Posted by Bruce Kahl on December 24, 2002
In Reply to: ORIGIN III posted by Frank on December 24, 2002
: A very good morning to all.
: "The sins of our fathers,"
: from a bible?
: Merry Christmas,
Verse 1-16 - Is any afflicted? Let him pray; and let him in prayer pour out his complaint to God. The people of God do so here; they complain not of evils feared, but of evils felt. If penitent and patient under what we suffer for the sins of our fathers, we may expect that He who punishes, will return in mercy to us. They acknowledge, Woe unto us that we have sinned! All our woes are owing to our own sin and folly. Though our sins and God's just displeasure cause our sufferings, we may hope in his pardoning mercy, his sanctifying grace, and his kind providence. But the sins of a man's whole life will be punished with vengeance at last, unless he obtains an interest in Him who bare our sins in his own body on the tree.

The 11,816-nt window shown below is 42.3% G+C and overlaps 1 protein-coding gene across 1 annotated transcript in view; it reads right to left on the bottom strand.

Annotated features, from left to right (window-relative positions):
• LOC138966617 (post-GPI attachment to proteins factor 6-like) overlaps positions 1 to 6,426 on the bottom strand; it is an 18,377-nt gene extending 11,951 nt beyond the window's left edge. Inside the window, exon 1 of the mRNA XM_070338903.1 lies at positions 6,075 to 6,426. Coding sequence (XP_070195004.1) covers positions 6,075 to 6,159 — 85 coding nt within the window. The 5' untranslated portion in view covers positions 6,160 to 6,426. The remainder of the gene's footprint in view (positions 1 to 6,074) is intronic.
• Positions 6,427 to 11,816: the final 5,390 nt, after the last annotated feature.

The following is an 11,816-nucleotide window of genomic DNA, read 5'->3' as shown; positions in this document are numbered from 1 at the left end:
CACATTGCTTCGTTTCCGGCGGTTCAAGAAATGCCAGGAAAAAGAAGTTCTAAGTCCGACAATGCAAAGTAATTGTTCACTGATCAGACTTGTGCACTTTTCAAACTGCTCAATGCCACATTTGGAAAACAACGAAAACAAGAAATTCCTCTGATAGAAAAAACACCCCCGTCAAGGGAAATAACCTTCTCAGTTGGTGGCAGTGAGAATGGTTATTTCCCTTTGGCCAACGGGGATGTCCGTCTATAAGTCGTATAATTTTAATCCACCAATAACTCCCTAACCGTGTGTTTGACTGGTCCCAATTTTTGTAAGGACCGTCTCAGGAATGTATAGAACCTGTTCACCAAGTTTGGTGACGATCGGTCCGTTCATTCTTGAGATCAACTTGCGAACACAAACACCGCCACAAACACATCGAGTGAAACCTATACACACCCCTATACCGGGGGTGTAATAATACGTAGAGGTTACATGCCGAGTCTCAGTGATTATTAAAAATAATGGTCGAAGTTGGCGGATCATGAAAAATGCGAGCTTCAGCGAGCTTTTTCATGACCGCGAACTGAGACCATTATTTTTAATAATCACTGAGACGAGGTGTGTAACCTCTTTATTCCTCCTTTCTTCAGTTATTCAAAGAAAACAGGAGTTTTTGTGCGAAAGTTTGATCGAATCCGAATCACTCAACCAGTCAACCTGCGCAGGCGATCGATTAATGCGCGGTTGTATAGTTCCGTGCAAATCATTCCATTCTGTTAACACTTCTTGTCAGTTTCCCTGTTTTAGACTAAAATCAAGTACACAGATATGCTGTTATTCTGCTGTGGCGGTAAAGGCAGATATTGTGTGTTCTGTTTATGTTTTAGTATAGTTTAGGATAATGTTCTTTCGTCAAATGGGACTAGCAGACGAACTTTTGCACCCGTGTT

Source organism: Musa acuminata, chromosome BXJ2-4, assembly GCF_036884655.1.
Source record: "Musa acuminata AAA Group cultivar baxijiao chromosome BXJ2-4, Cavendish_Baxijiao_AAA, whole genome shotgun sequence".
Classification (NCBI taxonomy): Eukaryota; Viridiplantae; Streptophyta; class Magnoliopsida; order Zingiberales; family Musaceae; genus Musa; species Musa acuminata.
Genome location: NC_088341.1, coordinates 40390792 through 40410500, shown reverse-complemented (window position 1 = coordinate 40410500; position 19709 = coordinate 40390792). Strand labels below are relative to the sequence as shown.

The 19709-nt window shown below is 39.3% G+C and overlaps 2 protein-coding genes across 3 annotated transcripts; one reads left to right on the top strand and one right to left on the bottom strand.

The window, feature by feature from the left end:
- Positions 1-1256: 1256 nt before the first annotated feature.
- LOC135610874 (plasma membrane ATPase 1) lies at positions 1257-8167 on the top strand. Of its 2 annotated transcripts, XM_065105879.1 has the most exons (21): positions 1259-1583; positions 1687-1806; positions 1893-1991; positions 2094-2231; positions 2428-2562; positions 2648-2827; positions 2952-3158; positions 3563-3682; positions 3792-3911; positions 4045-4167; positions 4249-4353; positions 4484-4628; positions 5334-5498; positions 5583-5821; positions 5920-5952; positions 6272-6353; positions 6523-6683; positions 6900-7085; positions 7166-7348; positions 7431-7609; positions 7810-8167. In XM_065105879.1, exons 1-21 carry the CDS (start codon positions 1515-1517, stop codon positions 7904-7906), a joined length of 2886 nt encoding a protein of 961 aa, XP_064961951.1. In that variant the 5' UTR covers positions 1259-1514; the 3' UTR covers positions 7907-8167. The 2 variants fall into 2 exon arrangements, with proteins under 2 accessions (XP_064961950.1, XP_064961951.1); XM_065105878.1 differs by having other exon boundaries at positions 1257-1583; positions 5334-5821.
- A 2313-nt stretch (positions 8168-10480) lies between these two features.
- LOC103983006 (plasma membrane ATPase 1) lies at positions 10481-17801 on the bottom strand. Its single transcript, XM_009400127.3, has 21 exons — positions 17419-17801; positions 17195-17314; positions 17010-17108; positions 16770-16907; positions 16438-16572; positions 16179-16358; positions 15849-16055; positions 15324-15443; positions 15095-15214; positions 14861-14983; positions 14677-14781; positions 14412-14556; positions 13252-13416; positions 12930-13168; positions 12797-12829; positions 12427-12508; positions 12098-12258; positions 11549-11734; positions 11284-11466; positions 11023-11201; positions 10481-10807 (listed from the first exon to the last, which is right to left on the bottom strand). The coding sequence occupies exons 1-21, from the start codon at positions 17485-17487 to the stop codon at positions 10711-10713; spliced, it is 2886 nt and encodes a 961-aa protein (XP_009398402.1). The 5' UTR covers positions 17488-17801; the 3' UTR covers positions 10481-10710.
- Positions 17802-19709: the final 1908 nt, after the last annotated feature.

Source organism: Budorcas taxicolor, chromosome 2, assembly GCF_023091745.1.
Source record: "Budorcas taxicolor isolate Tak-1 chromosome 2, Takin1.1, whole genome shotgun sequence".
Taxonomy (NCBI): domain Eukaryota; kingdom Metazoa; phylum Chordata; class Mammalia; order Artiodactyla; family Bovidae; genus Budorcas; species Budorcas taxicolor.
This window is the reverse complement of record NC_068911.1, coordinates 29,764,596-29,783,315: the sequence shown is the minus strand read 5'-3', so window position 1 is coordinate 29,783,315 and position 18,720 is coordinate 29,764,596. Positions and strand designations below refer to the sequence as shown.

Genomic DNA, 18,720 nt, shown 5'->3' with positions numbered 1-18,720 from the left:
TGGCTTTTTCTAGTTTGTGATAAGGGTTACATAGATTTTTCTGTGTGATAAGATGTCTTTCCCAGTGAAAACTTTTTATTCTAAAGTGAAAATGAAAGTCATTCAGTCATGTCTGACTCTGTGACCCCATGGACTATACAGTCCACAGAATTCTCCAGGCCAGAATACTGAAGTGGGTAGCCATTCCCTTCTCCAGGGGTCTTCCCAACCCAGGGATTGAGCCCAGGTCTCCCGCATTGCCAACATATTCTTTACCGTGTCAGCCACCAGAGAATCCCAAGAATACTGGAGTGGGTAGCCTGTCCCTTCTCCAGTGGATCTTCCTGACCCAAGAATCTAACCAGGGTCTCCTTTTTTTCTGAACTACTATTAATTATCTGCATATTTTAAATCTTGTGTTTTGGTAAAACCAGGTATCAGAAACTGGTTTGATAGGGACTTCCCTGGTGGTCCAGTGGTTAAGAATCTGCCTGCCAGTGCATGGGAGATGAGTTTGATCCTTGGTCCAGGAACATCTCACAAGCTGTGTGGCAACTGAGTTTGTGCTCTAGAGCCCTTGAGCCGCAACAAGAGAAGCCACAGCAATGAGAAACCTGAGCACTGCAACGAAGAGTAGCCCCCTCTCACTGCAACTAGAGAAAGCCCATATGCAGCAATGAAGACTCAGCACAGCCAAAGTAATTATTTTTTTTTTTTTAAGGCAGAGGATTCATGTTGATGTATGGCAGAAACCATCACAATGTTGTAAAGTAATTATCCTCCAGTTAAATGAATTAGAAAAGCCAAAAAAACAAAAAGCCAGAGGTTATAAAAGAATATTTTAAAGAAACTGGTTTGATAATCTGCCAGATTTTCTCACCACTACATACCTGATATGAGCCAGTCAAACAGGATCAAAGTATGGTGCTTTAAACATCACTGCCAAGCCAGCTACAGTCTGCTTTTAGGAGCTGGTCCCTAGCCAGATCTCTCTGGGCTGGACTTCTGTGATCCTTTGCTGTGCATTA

The book of Lamentations consists of five distinct poems, each in its own chapter. Each of the first four psalms is an alphabetic acrostic of one form or another. An acrostic utilizes the letters of the alphabet to develop a scheme. In the case of chapters 1-2, the first letter of each three line stanza begins with the next letter of the Hebrew alphabet (twenty-two letters in all), so that the first triplet begins with a (aleph in Hebrew), the second with b (beth), and so forth. Chapter 4 consists of couplets rather than triplets in the same scheme. Chapter 3 consists of twenty-two triplets where each line of the triplet begins with the same letter of the alphabet in acrostic progression. Chapter 5 consists of twenty-two single lines without any observable alphabetic progression. Whatever the reason for these elaborate acrostic schemes, they do give evidence of the considerable poetic craftsmanship of the composer. The poems were not artlessly constructed.